The blindness also works with the levels themselves. You are given data of the area that you are in, as a way for you to ‘see’ your surroundings. The only problem is that, a lot of the time, that data is outdated. This means that not everything that you see (or don’t see) is necessarily there… or not there. This is why you need to find more up-to-date data of your surroundings to fill in certain gaps. I mean, you can walk into an area that is completely corrupt and the in-game graphics will show that corruption too. But, find some data, it is uploaded into your cybernetic brain and you’ll have a far better visual of your surroundings. The collection of data applies to the enemies too. The more you have on them, you more you know about them and the easier they become to see.


Seriously, how Troglobytes Games have implemented the idea of blindness is pretty damn unique. There’s a brilliant touch that explains how it all works at the very start of the game. You have an AI guide called Tengu, which tutorials you through the opening and explains how your blindness and vision works. In the first area, it is raining, but the raindrops do not move, they are static and stuck in the air. The rain does not move because the data you have been given is static, so your cybernetic system produces it as static. You don’t have information on how the rain is falling, just that there is rain. The game is full of little details like this.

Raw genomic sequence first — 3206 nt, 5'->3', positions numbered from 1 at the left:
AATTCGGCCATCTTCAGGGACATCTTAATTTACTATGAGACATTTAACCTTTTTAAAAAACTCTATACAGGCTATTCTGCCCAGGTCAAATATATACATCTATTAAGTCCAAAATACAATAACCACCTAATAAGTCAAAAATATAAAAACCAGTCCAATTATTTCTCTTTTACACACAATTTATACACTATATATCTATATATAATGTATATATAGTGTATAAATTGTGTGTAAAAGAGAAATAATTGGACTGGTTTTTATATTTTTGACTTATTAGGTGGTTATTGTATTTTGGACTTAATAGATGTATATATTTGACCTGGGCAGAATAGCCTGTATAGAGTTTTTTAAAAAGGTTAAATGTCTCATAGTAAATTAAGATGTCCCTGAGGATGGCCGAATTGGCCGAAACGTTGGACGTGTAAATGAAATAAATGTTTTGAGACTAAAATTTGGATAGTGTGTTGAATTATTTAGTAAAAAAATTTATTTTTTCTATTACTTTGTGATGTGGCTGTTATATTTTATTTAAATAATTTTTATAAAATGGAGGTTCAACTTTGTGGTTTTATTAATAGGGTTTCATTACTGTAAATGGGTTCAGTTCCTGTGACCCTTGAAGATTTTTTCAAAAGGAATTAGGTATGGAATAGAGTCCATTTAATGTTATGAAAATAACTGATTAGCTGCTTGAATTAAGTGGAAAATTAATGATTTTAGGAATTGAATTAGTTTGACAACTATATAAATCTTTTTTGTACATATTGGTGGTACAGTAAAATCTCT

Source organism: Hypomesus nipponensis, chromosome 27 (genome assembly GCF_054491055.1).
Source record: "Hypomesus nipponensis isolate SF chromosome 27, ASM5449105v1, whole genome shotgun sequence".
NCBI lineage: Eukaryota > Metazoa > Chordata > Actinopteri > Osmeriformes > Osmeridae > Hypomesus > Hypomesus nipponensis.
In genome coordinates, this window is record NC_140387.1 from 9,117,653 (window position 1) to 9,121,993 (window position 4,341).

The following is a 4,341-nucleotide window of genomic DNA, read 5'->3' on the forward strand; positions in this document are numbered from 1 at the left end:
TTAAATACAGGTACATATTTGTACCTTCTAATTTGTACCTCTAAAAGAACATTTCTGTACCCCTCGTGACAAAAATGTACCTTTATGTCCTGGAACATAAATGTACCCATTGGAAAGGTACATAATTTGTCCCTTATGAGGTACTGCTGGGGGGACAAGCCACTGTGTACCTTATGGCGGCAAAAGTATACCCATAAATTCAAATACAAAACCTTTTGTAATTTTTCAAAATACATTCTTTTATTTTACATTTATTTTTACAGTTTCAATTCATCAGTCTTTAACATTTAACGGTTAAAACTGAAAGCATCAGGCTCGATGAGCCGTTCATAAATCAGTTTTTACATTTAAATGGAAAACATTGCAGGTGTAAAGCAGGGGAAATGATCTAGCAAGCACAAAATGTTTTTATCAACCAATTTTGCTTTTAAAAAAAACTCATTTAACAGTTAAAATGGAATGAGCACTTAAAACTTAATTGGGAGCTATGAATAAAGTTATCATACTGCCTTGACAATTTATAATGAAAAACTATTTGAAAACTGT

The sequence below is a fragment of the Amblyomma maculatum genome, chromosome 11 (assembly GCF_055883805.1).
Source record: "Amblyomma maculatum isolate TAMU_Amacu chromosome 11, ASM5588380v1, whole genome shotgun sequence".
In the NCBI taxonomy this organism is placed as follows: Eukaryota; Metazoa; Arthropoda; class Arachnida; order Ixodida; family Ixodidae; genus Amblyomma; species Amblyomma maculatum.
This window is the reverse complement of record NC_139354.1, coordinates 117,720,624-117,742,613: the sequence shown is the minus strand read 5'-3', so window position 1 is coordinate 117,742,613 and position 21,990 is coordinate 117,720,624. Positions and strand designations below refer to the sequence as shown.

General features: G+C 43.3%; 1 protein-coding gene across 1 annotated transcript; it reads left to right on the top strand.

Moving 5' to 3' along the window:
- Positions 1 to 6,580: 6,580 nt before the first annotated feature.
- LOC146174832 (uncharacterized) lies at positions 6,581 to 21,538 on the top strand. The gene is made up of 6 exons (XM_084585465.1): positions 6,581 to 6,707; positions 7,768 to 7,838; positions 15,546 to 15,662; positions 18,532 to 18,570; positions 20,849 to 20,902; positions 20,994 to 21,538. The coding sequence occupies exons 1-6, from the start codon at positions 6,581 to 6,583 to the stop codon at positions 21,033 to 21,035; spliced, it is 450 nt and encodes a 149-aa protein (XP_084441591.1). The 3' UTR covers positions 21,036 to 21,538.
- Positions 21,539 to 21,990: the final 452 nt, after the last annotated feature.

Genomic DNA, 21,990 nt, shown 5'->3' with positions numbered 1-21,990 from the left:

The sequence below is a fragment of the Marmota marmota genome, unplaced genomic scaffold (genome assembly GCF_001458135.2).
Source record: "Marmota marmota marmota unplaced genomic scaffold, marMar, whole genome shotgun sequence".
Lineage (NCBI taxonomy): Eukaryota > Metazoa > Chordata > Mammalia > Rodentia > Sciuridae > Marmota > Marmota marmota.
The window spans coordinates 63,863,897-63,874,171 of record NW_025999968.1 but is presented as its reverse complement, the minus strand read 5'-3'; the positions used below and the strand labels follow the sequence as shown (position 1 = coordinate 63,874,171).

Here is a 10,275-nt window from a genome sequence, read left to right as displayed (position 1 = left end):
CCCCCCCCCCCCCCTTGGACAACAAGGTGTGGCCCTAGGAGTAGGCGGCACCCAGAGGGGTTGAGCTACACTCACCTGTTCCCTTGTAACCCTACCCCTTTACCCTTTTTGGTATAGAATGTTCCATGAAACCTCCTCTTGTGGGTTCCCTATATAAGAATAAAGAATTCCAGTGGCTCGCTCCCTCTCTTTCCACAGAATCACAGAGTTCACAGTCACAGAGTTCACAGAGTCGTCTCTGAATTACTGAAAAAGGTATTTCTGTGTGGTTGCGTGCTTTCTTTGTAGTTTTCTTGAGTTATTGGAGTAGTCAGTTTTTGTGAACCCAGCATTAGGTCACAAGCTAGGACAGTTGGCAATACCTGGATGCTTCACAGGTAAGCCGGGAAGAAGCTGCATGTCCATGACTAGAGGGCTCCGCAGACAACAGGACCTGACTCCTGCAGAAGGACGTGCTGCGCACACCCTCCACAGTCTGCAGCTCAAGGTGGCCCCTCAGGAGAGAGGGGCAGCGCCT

But enough about the implementation of blindness, how does the game actually play? Well, as I said earlier, this is a hack ‘n slash title. You know the score, scrolling levels, hit enemies and take out bosses. You have the standard light and heavier ranged attacks, a dodge/roll and a block/parry. But don’t let the simplicity of the mechanics fool you, there is some depth to the hacking and slashing. You have the usual combos, but if you land so many hits, you will reveal a weak spot on your enemy. This opens up for a powerful attack based around your sensors, which you’ll have to switch to in mid-combo. You can also perform devastating finishing moves with some pretty awesome-looking animations.